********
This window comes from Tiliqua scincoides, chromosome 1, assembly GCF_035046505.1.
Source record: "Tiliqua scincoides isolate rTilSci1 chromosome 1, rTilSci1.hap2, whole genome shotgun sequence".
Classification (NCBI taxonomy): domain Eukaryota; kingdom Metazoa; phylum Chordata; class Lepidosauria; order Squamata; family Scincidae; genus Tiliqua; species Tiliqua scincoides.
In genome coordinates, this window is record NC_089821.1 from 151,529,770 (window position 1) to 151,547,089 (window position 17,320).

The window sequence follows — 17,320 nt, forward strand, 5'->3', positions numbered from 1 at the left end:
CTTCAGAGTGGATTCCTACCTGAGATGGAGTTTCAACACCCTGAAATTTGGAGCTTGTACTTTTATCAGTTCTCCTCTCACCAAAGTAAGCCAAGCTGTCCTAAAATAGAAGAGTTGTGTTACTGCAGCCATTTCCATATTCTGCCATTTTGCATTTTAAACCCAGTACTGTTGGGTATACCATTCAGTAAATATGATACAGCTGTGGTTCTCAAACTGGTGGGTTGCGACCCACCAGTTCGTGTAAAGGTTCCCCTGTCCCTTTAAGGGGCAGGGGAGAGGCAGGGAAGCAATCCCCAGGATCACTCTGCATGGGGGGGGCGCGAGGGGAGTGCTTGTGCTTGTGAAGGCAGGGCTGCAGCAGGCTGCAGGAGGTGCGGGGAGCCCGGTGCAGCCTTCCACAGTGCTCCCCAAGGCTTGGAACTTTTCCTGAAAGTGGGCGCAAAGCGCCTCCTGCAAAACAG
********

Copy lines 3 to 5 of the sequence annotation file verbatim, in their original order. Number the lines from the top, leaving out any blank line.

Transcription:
Classification (NCBI taxonomy): domain Eukaryota; kingdom Metazoa; phylum Chordata; class Lepidosauria; order Squamata; family Scincidae; genus Tiliqua; species Tiliqua scincoides.
In genome coordinates, this window is record NC_089821.1 from 151,529,770 (window position 1) to 151,547,089 (window position 17,320).

The window sequence follows — 17,320 nt, forward strand, 5'->3', positions numbered from 1 at the left end: